In particular, financial trends start from rational causes but are often prolonged to a point where prices swing far into the irrational. In the context of a market, a feedback loop can be understood simply as the price-amplification that occurs whenever profits are reinvested. A trader profits, reinvests those profits and makes more profits. Others bring in new funding in hope of emulation.
That's on the upside. On the downside, the feedback loop consists of selling that triggers more selling. Quite apart from panic situations, this can occur due to program-trading. One trader's stop-loss is triggered and he sells. That pushes prices down to hit a second stop-loss where another trader sells. That triggers margin calls that cause a third wave of selling, etc.
In the past few years we have definitely seen reflexivity at work. By May 2006, when the Nifty was trading at 3,650, valuations no longer justified buying Indian equities. The PE ratio was 20 and T-Bill yields were over 7 per cent. At that point the market crashed there was a wave of panic selling.
But the correction was short-lived and prices surged again. The Nifty eventually rose 72 per cent to peak in January 2008 at 6,350 with an associated PE of 29. Throughout 2007 we saw reflexive buying as prices stayed consistently above fair-value.
Since then, index levels have fallen 35 per cent. We can't say that the correction has been reflexive because equity valuations are still rich at the current Nifty PE
of 17. Reflexivity would involve prices correcting to below fair value.
Incidentally the investors who exited in panic in May 2006 haven't necessarily done badly. In theory, those who stuck it out and liquidated in January 2008 earned 70 per cent return in 19 months.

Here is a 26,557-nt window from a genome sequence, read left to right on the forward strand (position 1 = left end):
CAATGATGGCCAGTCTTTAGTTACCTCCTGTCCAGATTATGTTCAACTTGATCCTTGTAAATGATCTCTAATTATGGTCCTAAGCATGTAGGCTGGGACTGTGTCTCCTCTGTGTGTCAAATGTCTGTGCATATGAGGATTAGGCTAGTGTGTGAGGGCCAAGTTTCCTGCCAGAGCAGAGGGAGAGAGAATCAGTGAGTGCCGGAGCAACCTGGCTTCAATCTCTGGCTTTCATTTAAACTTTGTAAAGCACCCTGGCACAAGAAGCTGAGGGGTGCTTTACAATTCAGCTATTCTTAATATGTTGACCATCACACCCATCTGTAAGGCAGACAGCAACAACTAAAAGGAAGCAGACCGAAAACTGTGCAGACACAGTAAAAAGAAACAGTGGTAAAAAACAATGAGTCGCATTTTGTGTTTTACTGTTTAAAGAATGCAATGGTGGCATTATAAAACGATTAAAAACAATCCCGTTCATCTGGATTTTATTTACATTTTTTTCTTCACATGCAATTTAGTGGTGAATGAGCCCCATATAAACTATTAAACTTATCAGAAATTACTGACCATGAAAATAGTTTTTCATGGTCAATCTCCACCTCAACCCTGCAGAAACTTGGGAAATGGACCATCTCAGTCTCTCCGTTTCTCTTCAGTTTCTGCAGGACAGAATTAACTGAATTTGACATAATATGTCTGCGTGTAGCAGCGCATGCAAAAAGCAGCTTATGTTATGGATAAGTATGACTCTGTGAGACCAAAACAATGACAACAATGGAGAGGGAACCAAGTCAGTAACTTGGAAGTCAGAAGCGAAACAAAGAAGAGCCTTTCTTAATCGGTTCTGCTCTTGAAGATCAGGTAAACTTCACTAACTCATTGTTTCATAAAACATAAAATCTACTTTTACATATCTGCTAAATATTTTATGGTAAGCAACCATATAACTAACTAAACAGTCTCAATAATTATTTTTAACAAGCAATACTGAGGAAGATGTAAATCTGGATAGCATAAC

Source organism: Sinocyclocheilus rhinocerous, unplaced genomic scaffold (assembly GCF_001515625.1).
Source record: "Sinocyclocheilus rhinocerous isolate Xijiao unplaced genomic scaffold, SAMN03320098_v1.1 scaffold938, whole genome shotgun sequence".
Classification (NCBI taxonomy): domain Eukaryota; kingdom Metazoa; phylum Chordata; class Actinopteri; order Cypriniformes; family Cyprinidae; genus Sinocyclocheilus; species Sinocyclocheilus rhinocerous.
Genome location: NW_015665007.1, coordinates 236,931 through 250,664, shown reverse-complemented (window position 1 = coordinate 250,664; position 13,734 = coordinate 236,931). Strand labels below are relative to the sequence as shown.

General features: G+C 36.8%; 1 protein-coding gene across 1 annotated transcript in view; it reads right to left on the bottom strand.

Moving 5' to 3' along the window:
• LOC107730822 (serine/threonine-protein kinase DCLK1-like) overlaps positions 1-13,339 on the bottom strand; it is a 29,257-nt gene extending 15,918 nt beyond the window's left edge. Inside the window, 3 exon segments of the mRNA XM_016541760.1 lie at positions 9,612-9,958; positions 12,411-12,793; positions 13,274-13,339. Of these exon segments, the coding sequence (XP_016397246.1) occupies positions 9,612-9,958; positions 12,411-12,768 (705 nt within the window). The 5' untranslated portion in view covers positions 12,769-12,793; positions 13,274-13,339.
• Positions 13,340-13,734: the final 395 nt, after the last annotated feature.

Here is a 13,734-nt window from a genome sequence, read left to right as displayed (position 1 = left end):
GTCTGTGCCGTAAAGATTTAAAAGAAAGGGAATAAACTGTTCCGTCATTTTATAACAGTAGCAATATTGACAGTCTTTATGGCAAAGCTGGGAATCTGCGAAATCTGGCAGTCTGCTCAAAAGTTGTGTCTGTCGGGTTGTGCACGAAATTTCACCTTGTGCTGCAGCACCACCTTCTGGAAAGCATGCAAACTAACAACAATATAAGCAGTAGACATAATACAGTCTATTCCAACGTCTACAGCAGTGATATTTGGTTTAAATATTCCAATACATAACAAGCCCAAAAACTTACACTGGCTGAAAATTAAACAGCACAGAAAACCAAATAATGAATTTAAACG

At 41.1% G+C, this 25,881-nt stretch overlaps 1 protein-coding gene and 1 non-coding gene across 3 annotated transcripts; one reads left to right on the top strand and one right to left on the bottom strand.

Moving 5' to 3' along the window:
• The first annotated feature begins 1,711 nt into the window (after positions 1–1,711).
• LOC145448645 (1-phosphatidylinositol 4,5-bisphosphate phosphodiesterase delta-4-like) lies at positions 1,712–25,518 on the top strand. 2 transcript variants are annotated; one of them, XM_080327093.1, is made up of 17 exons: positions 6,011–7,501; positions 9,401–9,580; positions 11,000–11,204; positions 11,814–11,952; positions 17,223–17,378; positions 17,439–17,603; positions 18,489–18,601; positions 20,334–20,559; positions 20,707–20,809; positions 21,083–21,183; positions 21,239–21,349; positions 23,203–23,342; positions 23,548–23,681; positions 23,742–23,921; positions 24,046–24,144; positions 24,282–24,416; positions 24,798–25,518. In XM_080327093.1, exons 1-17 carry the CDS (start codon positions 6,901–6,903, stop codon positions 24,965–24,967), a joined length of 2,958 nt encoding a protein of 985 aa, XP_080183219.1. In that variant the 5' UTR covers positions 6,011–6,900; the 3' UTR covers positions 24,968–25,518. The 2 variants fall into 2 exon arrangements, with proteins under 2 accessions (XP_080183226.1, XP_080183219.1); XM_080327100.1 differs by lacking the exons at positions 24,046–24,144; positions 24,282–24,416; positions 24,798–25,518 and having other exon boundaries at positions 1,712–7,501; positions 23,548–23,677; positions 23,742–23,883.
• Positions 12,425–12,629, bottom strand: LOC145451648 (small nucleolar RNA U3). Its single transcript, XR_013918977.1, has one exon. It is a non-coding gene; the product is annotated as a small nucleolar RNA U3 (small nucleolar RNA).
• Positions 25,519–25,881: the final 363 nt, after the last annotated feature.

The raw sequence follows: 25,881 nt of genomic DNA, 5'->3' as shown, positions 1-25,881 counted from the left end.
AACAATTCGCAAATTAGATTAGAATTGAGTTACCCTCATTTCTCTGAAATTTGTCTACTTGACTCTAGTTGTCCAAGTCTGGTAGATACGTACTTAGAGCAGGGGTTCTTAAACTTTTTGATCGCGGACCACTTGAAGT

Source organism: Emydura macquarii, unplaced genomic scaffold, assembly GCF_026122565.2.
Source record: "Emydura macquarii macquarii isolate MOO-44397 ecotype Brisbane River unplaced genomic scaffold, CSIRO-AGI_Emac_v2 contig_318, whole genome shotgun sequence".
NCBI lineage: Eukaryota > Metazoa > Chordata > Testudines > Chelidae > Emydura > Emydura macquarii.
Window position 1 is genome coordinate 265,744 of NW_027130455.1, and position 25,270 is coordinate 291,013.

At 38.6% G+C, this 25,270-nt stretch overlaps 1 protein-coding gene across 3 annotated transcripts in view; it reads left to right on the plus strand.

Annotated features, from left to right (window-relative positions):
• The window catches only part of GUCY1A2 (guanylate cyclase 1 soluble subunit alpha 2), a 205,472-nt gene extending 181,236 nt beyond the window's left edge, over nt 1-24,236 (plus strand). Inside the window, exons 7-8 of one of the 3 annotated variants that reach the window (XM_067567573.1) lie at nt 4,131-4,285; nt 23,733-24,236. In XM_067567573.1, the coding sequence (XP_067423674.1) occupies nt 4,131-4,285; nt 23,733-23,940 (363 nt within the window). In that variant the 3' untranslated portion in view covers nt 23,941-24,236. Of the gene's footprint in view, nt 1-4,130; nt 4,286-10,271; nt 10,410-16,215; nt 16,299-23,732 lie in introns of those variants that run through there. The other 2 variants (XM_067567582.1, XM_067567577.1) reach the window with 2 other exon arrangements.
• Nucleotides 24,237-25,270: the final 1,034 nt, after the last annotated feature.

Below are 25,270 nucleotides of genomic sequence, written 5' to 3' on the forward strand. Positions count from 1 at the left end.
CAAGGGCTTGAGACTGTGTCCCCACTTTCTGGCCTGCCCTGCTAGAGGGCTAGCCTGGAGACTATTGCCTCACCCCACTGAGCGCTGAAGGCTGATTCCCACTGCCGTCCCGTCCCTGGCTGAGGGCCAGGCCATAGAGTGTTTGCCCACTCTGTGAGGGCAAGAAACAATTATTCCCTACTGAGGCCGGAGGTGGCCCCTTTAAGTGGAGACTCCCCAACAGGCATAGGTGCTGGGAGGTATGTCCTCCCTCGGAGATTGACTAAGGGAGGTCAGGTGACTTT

In practice, relatively few people managed to liquidate anywhere close to the peak. Those who stayed continuously in equity have earned a total of about 12 per cent in two years any FD-holder has done better than that.
If the current bear market turns out to be reflexive, prices could be driven a long way below fair value. What is fair value now? Assume a risk-free rate of 10 per cent this is conservative with WPI at 11.4 per cent. Assume that Nifty earnings will grow at an average of about 15 per cent in 2008-09. A value investor would say a PE of 10 is justified on the basis of high interest rates while a PEG follower would be prepared to go up to PE 15.
If we allow for some degree of "fuzziness", the Nifty could therefore bottom in a band between PE 10-15. That works out to a price-band of Nifty 2,800-3,300. If the bear market turns reflexive, prices should drop till at least the lower end of that band. This is a frightening prospect but it is possible given history.
This would be the equivalent of about 55 per cent correction from the market peak and that has happened. A big bull run followed by a major correction followed by another big bull market is a familiar Indian pattern.
If you do decide to back the possibility of this bear market being reflexive, then you should be looking to exit now and try to re-enter below say, 3500. One danger is that if the market isn't actually reflexive you might wait forever!
If you aren't certain about the reflexivity or about your ability to time the exit-re-entry, there is not much point in selling at current prices. If you hold, you stand to lose another 20-25 per cent. If those are un-booked "paper losses", a 2-3 year perspective suggests eventual gains will be in the range of 50 per cent or more as the market gradually recovers back to 6,000 levels.
An average investor who has stayed committed to equity thus far should now be averaging down and buying on every dip rather than selling. A very good trader may be able to get out now and re-enter near the bear market bottom to maximise theoretical returns.
Most people simply are not that good.